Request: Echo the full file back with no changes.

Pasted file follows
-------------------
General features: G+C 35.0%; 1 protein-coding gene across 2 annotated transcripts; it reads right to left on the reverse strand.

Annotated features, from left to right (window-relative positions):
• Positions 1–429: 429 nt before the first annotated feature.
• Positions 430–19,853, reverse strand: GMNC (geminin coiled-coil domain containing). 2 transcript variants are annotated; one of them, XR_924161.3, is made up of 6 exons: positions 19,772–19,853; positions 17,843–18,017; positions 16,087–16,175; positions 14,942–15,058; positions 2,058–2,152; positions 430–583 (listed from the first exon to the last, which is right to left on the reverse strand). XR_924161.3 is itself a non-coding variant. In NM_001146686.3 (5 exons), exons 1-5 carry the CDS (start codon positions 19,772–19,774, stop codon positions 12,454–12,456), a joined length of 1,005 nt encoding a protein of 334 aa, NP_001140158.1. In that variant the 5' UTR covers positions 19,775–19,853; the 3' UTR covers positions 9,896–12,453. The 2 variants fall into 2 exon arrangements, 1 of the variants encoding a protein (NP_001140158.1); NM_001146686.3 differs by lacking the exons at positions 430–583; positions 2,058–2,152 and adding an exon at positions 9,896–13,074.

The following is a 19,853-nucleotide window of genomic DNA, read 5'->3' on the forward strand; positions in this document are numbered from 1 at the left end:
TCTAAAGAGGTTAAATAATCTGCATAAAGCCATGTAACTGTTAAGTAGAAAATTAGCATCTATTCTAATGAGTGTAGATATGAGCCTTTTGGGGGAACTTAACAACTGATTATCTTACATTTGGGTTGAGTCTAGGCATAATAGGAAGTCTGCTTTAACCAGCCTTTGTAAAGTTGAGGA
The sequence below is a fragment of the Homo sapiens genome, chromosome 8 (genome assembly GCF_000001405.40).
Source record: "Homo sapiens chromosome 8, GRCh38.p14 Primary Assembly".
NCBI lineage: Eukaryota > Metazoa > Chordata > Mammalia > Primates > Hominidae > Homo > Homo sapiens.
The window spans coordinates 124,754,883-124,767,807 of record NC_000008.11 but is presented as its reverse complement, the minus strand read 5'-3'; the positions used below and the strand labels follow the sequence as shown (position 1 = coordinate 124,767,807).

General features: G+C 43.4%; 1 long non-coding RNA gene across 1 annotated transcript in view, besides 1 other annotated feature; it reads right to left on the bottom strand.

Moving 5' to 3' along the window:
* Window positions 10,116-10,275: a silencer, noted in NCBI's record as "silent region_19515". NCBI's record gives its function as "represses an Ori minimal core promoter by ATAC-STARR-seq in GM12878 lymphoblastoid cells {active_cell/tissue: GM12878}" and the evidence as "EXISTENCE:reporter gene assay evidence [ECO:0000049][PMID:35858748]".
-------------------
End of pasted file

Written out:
General features: G+C 35.0%; 1 protein-coding gene across 2 annotated transcripts; it reads right to left on the reverse strand.

Annotated features, from left to right (window-relative positions):
• Positions 1–429: 429 nt before the first annotated feature.
• Positions 430–19,853, reverse strand: GMNC (geminin coiled-coil domain containing). 2 transcript variants are annotated; one of them, XR_924161.3, is made up of 6 exons: positions 19,772–19,853; positions 17,843–18,017; positions 16,087–16,175; positions 14,942–15,058; positions 2,058–2,152; positions 430–583 (listed from the first exon to the last, which is right to left on the reverse strand). XR_924161.3 is itself a non-coding variant. In NM_001146686.3 (5 exons), exons 1-5 carry the CDS (start codon positions 19,772–19,774, stop codon positions 12,454–12,456), a joined length of 1,005 nt encoding a protein of 334 aa, NP_001140158.1. In that variant the 5' UTR covers positions 19,775–19,853; the 3' UTR covers positions 9,896–12,453. The 2 variants fall into 2 exon arrangements, 1 of the variants encoding a protein (NP_001140158.1); NM_001146686.3 differs by lacking the exons at positions 430–583; positions 2,058–2,152 and adding an exon at positions 9,896–13,074.

The following is a 19,853-nucleotide window of genomic DNA, read 5'->3' on the forward strand; positions in this document are numbered from 1 at the left end:
TCTAAAGAGGTTAAATAATCTGCATAAAGCCATGTAACTGTTAAGTAGAAAATTAGCATCTATTCTAATGAGTGTAGATATGAGCCTTTTGGGGGAACTTAACAACTGATTATCTTACATTTGGGTTGAGTCTAGGCATAATAGGAAGTCTGCTTTAACCAGCCTTTGTAAAGTTGAGGA
The sequence below is a fragment of the Homo sapiens genome, chromosome 8 (genome assembly GCF_000001405.40).
Source record: "Homo sapiens chromosome 8, GRCh38.p14 Primary Assembly".
NCBI lineage: Eukaryota > Metazoa > Chordata > Mammalia > Primates > Hominidae > Homo > Homo sapiens.
The window spans coordinates 124,754,883-124,767,807 of record NC_000008.11 but is presented as its reverse complement, the minus strand read 5'-3'; the positions used below and the strand labels follow the sequence as shown (position 1 = coordinate 124,767,807).

General features: G+C 43.4%; 1 long non-coding RNA gene across 1 annotated transcript in view, besides 1 other annotated feature; it reads right to left on the bottom strand.

Moving 5' to 3' along the window:
* Window positions 10,116-10,275: a silencer, noted in NCBI's record as "silent region_19515". NCBI's record gives its function as "represses an Ori minimal core promoter by ATAC-STARR-seq in GM12878 lymphoblastoid cells {active_cell/tissue: GM12878}" and the evidence as "EXISTENCE:reporter gene assay evidence [ECO:0000049][PMID:35858748]".